I like keeping the number of commits in my pull requests in the low single digits, preferably 1. For context see the post on my disaster resistant git workflow.
I used to do all the work, squashing the commits at the end of the work before merging my pull requests but recently I have switched to using
git commit --amend.
The reason for this is that while I have noticed that I rarely need to re-arrange my commits in logical groups when squashing (call it a benefit of experience - it certainly was not like this years ago), I make a lot of typing and syntax errors.
As a result my typical change originally looks like
c31e548 Some informed and wise comment on the change dfdfd15 typo d19f4f1 typo 7122e4a typo fix a62803a syntax fix 53b99b8 dammit c657575 why didn't this work? d8e72cf doh, PEBKAC 5017515 what an idiot 59c53d1 stupid semicolon db6aa1c I hate ... 47d3dc7 AAAARGH 4640d92 done
Previously I would be kind and squash, but you could follow everything in the pull request notifications.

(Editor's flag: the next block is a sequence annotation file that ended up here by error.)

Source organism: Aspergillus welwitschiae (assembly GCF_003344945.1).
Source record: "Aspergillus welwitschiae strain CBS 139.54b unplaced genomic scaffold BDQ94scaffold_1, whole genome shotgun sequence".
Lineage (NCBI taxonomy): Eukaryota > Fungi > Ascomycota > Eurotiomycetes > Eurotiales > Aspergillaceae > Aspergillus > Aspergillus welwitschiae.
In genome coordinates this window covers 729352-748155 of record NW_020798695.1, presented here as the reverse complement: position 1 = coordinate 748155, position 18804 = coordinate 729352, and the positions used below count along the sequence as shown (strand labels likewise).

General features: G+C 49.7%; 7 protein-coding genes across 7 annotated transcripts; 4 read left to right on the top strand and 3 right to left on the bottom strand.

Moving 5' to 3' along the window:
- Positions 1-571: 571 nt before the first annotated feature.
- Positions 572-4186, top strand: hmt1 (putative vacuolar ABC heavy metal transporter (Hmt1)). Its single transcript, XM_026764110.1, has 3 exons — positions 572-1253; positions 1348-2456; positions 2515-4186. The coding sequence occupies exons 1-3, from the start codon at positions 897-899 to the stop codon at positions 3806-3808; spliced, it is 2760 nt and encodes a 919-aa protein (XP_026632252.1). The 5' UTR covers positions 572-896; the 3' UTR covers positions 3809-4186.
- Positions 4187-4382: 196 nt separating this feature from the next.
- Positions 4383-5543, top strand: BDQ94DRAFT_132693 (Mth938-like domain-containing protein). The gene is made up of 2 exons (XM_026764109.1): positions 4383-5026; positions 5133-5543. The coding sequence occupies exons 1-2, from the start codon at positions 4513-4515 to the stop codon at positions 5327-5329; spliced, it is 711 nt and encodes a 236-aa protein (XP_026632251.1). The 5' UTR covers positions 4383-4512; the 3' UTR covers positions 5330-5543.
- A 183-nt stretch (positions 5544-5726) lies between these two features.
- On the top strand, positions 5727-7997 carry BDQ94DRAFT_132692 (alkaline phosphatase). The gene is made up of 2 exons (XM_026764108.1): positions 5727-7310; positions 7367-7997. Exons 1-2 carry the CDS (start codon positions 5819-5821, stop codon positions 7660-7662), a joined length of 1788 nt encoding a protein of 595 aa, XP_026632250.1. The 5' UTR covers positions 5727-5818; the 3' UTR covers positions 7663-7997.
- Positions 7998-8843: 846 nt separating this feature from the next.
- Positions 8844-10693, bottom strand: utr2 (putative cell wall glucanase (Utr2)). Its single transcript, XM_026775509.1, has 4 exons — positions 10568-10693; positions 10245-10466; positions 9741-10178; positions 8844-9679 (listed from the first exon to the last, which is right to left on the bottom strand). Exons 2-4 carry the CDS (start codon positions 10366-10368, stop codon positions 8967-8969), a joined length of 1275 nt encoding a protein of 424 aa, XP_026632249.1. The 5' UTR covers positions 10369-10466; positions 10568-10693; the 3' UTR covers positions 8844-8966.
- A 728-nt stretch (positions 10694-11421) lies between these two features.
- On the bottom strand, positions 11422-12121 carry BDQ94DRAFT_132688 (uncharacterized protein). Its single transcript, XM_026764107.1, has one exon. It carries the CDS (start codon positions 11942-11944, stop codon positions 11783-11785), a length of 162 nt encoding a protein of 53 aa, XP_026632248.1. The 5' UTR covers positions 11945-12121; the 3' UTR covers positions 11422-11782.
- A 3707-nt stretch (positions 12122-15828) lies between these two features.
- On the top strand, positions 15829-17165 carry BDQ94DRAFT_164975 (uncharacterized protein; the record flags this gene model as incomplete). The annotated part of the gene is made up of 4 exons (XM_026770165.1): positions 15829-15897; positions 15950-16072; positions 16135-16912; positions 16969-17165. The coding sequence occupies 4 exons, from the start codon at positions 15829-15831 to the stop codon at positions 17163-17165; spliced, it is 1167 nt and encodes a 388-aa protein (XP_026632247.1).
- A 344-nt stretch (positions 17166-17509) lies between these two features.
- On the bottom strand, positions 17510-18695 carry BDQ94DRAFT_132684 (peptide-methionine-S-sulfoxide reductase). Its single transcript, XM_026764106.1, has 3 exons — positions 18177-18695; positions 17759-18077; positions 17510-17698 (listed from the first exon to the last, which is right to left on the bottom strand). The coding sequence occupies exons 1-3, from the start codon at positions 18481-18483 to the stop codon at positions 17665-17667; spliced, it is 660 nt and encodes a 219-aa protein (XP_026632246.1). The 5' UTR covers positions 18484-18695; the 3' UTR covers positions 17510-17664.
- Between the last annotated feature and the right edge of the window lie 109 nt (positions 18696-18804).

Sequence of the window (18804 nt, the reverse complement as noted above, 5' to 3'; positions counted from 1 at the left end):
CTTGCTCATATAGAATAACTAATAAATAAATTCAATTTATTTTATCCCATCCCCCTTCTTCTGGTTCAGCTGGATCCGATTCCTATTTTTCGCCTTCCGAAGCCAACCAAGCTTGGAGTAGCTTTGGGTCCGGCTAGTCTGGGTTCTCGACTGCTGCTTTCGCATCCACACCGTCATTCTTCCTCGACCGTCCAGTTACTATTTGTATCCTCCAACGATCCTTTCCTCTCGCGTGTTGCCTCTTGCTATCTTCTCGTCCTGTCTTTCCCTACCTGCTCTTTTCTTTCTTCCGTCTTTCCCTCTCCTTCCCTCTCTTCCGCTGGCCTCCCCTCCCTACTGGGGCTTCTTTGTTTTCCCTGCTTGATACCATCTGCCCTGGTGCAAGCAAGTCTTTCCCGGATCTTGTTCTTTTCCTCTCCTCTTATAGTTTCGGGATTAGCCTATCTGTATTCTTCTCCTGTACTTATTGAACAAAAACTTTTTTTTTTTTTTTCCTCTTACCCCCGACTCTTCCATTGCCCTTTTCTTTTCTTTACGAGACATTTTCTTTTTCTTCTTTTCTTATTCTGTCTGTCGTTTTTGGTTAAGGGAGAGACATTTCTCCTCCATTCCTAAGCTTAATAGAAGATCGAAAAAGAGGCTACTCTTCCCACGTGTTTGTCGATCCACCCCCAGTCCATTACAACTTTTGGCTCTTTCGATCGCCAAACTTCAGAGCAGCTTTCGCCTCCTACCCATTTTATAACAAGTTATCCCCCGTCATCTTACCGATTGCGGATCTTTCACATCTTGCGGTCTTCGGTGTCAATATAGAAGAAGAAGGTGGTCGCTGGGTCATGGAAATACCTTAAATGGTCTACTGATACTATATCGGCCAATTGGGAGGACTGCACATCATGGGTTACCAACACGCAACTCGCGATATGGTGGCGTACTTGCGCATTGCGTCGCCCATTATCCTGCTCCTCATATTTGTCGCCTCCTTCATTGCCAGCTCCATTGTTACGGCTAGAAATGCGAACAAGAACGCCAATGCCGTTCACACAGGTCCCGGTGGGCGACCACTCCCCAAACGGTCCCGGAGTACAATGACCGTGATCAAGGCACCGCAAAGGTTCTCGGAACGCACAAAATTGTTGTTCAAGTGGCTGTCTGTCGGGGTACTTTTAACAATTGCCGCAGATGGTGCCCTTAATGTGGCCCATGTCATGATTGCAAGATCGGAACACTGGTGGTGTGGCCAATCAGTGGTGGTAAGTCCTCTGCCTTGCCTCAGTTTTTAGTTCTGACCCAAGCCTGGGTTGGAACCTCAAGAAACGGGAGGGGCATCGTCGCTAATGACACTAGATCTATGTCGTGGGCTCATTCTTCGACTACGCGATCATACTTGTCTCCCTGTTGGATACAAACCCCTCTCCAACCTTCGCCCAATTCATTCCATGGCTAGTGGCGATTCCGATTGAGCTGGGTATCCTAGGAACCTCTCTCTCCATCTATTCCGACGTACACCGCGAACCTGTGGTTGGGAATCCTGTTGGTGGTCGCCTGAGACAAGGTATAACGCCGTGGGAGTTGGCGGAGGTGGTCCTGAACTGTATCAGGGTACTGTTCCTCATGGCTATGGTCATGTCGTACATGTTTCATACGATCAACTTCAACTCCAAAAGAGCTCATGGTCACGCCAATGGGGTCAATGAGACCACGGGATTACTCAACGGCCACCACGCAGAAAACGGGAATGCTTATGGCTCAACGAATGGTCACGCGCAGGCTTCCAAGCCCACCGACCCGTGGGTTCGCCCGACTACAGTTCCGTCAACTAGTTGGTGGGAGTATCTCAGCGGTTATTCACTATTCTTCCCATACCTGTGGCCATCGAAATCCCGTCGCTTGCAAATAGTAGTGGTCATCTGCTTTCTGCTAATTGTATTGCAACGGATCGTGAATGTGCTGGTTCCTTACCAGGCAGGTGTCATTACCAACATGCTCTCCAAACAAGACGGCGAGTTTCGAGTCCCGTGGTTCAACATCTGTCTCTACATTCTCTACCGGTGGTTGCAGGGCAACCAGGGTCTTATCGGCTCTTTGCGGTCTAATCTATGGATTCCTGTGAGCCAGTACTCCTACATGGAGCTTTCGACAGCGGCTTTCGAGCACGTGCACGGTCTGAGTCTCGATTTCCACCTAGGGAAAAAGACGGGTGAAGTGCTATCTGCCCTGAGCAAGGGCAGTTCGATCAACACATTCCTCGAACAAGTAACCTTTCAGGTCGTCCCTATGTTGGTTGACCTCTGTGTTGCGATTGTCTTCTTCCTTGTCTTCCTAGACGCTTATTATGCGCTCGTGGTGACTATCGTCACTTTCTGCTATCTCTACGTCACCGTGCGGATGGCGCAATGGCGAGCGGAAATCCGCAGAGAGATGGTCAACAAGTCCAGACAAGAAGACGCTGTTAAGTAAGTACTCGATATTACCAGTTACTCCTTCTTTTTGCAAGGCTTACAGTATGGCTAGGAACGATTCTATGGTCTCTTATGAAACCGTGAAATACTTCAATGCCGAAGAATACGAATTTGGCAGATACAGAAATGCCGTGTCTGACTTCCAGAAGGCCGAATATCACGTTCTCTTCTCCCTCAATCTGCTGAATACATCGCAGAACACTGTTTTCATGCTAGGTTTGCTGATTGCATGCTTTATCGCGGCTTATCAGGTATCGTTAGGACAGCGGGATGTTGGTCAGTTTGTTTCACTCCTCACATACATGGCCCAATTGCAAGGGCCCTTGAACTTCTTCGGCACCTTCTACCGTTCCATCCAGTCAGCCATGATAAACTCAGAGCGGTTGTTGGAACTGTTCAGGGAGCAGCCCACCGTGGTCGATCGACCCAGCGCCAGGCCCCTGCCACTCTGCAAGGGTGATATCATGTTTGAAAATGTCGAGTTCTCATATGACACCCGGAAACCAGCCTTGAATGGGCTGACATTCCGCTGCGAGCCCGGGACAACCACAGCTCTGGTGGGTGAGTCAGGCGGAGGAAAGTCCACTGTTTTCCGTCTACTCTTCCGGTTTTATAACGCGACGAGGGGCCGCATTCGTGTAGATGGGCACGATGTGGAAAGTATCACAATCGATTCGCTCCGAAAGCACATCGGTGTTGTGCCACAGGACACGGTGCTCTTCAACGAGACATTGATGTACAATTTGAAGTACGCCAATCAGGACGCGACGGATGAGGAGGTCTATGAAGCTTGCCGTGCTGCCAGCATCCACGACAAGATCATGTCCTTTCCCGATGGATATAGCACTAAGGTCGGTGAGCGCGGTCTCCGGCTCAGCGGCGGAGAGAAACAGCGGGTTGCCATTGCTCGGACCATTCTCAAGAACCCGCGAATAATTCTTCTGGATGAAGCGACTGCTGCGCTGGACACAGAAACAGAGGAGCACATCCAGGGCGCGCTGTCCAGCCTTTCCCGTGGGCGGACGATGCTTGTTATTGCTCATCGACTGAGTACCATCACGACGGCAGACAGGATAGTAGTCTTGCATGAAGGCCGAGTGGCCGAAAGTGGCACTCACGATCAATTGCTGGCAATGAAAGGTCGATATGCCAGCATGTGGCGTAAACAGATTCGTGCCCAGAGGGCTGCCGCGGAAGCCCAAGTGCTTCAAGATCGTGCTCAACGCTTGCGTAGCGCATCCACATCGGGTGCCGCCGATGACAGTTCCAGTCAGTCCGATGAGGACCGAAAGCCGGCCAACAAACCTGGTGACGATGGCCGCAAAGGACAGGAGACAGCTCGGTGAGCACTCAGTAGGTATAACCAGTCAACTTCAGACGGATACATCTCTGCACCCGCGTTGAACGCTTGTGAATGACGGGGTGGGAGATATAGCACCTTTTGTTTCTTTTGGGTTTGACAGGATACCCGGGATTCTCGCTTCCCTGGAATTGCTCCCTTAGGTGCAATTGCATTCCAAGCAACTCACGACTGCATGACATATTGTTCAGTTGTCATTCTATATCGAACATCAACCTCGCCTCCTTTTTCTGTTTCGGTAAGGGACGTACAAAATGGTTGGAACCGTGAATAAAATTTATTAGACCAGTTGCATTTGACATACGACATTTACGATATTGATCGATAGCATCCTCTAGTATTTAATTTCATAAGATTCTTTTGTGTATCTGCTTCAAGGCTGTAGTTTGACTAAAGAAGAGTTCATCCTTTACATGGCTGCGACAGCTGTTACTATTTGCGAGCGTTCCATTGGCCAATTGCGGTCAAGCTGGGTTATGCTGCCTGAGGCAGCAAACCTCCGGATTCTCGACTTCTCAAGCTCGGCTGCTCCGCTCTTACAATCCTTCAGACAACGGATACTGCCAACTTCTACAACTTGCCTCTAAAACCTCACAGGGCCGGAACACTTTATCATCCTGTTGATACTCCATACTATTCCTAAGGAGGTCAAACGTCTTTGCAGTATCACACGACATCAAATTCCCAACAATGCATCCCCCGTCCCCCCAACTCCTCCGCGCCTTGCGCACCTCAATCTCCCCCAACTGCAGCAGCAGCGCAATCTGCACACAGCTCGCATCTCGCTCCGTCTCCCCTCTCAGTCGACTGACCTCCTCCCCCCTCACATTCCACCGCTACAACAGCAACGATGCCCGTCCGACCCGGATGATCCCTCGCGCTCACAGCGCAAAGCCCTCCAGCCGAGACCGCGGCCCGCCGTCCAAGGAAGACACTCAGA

--amendallows me to appear infalible :D.
As an added optimization (remember, I usually do builds and CI and stuff like that - my code does not need the CI, it IS the CI) I recently added an alias to my collection:
$ git config alias.cowboy !git commit --amend && git push -f
As a measure of sparing me a few keystrokes it is great (remember, I typo a lot). As a practice it is questionable, but see in which context it is used in the aforementioned git workflow post.
Funnily, in Azure Devops I get to trip myself up with this.
Today I started with builds failing on checkout, which was wierd.
Looking closer it gets momentarily even wierder:
fatal: reference is not a tree
Basically my cowboy ways pulled the rug from under git’s feet.
What you see is a live demostration of the dangers of rewriting history in git.
The build is setup with a stage of 5 jobs but for the moment we only have a pool of 2 agents. So if I catch my typo fast enough and play the cowboy card the running build will try to get a SHA that does not exist anymore.
No harm done other than a negative skew on my successfull build percentage.
Everything is fine, we’re all professionals here.